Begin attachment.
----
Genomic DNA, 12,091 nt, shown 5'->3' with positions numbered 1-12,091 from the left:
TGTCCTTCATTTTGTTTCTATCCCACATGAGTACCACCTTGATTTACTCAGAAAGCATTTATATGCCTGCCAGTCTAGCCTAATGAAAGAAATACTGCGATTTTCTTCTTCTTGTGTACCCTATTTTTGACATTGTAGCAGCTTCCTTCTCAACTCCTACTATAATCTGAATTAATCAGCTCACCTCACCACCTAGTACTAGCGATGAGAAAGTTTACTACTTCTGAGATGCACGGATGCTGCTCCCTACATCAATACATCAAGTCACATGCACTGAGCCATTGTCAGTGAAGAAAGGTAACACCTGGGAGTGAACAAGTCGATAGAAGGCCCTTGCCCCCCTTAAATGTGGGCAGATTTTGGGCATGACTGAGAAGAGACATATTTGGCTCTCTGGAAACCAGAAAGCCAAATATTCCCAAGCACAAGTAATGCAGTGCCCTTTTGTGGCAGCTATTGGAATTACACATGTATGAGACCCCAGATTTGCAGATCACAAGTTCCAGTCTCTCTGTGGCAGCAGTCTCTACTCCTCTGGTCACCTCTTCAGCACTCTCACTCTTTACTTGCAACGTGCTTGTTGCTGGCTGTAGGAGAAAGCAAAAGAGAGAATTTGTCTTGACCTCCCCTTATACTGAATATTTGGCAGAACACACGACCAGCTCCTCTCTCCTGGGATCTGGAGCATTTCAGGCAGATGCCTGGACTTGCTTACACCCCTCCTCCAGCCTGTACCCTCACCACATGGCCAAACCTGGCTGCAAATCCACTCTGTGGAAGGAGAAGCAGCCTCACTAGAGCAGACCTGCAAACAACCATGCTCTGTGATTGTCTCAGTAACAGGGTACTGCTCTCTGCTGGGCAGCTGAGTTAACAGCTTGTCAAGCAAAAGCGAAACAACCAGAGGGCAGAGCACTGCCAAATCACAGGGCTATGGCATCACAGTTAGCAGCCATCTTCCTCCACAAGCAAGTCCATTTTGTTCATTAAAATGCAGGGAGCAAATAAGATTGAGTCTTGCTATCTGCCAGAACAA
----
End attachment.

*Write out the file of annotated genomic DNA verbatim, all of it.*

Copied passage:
Genomic DNA, 12,091 nt, shown 5'->3' with positions numbered 1-12,091 from the left:
TGTCCTTCATTTTGTTTCTATCCCACATGAGTACCACCTTGATTTACTCAGAAAGCATTTATATGCCTGCCAGTCTAGCCTAATGAAAGAAATACTGCGATTTTCTTCTTCTTGTGTACCCTATTTTTGACATTGTAGCAGCTTCCTTCTCAACTCCTACTATAATCTGAATTAATCAGCTCACCTCACCACCTAGTACTAGCGATGAGAAAGTTTACTACTTCTGAGATGCACGGATGCTGCTCCCTACATCAATACATCAAGTCACATGCACTGAGCCATTGTCAGTGAAGAAAGGTAACACCTGGGAGTGAACAAGTCGATAGAAGGCCCTTGCCCCCCTTAAATGTGGGCAGATTTTGGGCATGACTGAGAAGAGACATATTTGGCTCTCTGGAAACCAGAAAGCCAAATATTCCCAAGCACAAGTAATGCAGTGCCCTTTTGTGGCAGCTATTGGAATTACACATGTATGAGACCCCAGATTTGCAGATCACAAGTTCCAGTCTCTCTGTGGCAGCAGTCTCTACTCCTCTGGTCACCTCTTCAGCACTCTCACTCTTTACTTGCAACGTGCTTGTTGCTGGCTGTAGGAGAAAGCAAAAGAGAGAATTTGTCTTGACCTCCCCTTATACTGAATATTTGGCAGAACACACGACCAGCTCCTCTCTCCTGGGATCTGGAGCATTTCAGGCAGATGCCTGGACTTGCTTACACCCCTCCTCCAGCCTGTACCCTCACCACATGGCCAAACCTGGCTGCAAATCCACTCTGTGGAAGGAGAAGCAGCCTCACTAGAGCAGACCTGCAAACAACCATGCTCTGTGATTGTCTCAGTAACAGGGTACTGCTCTCTGCTGGGCAGCTGAGTTAACAGCTTGTCAAGCAAAAGCGAAACAACCAGAGGGCAGAGCACTGCCAAATCACAGGGCTATGGCATCACAGTTAGCAGCCATCTTCCTCCACAAGCAAGTCCATTTTGTTCATTAAAATGCAGGGAGCAAATAAGATTGAGTCTTGCTATCTGCCAGAACAA